#14 Chanley

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Posted 16 October 2017 - 12:08 PM

Slightly OT question for you: how do you use AoPS with a dyslexic student?

 

My dyslexic kid LOVES AOPS, he takes it with WTMA and he will be quick to tell you that it is his favorite subject. He is a great reader after Barton. However,  he still struggles with writing, so you really see the dyslexia with the proof problems but his teacher is a patient saint who understands him well.  I think being willing to struggle with a problem is one of his gifts from dyslexia, so when he struggles to understand something with AOPS, he is at home. 


Edited by Chanley, 18 October 2017 - 09:56 PM.

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#15 MamaSprout

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Posted 16 October 2017 - 12:18 PM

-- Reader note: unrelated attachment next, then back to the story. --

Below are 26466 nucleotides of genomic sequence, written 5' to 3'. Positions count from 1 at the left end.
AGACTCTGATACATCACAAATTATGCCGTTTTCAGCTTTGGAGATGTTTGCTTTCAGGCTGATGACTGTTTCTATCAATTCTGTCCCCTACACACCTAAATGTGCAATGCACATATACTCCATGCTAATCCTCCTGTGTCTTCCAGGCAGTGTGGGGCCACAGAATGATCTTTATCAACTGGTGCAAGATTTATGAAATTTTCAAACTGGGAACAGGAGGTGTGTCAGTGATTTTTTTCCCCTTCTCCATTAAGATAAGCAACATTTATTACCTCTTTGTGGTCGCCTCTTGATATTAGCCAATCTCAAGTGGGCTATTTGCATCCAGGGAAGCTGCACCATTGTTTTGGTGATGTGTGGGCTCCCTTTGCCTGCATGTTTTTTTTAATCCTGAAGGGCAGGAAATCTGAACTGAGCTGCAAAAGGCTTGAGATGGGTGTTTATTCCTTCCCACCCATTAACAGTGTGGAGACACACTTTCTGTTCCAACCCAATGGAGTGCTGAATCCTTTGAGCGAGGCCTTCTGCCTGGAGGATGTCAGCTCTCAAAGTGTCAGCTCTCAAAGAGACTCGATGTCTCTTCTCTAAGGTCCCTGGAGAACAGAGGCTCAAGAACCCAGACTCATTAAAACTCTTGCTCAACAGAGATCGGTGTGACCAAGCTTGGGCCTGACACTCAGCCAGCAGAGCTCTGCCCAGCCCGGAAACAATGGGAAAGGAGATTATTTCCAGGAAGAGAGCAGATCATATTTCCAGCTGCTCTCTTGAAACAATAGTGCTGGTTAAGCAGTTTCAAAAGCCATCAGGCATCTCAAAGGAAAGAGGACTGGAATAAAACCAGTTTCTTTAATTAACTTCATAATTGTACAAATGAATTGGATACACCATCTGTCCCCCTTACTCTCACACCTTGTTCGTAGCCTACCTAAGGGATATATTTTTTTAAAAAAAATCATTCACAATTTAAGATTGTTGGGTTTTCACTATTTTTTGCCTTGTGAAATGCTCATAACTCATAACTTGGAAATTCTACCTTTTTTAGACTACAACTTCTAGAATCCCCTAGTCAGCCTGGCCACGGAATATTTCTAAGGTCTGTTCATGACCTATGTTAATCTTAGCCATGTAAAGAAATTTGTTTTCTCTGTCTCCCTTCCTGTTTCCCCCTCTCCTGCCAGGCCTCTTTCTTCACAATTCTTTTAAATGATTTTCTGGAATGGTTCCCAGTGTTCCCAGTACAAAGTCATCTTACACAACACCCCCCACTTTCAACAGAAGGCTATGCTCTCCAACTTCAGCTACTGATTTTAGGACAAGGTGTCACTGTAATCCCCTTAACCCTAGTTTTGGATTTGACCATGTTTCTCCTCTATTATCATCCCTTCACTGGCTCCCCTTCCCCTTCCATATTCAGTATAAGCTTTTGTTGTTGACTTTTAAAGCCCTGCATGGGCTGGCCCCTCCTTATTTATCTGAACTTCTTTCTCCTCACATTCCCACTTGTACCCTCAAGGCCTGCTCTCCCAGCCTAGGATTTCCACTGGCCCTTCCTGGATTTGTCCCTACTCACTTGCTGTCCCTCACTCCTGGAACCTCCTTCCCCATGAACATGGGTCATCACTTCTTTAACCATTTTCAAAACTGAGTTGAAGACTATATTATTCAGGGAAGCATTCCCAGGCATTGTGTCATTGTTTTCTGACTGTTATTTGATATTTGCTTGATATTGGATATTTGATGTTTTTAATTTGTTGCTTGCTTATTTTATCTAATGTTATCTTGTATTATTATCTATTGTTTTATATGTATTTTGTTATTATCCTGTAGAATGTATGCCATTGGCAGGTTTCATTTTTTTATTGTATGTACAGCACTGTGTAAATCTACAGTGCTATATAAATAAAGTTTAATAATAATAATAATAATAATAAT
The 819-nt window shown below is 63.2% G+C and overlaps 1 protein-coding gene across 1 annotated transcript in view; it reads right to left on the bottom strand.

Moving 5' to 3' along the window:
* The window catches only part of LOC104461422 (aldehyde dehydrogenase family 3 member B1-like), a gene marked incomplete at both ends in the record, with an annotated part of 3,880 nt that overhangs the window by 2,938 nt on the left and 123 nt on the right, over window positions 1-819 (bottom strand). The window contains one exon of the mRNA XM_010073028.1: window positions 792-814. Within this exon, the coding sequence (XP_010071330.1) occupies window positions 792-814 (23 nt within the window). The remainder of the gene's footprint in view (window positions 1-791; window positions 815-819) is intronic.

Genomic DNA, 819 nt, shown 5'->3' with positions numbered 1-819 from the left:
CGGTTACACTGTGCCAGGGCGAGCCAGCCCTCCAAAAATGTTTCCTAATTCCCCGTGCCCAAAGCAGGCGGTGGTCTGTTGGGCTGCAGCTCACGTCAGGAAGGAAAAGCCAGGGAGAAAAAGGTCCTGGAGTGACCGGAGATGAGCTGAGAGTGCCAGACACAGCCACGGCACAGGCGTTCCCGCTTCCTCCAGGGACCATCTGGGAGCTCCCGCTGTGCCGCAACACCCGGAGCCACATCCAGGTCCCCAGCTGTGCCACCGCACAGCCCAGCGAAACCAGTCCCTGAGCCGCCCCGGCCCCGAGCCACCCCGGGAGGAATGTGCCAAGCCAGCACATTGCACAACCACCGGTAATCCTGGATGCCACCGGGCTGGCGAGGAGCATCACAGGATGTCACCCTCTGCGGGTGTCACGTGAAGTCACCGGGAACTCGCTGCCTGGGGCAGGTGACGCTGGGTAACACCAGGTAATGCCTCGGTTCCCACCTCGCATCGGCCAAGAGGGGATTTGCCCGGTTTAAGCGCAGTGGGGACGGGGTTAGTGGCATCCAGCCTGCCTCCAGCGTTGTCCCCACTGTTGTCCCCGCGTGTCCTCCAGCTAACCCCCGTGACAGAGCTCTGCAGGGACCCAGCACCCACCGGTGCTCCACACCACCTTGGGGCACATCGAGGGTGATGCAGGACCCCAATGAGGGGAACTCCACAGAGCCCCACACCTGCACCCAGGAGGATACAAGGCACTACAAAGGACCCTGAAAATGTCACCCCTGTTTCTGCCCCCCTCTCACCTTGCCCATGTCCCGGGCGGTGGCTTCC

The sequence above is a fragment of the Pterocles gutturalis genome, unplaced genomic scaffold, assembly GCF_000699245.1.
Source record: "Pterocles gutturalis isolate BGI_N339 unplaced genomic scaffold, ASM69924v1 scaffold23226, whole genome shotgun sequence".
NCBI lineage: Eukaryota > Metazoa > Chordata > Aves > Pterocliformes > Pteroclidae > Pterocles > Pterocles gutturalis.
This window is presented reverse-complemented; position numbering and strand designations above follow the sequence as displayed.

Do most students retain the concepts?

 

 

ETA- she's done Alcumus, but is happier on the floor with a whiteboard.


Edited by MamaSprout, 16 October 2017 - 12:31 PM.


#16 regentrude

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Posted 16 October 2017 - 12:43 PM

Do most students retain the concepts?

 

That is a strange question. What does "most" refer to?

"Most" of all students? Nope. AoPS is not a program that works for "most" students.

"Most" of the students who are using AoPS consistently? Yes. Parents of students for whom AoPS does NOT work will switch to something else. Students for whom the program works will retain the concepts.


Edited by regentrude, 16 October 2017 - 12:44 PM.

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#17 MamaSprout

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Posted 16 October 2017 - 01:09 PM

That is a strange question. What does "most" refer to?

"Most" of all students? Nope. AoPS is not a program that works for "most" students.

"Most" of the students who are using AoPS consistently? Yes. Parents of students for whom AoPS does NOT work will switch to something else. Students for whom the program works will retain the concepts.

 

Ha! I guess I worded that oddly.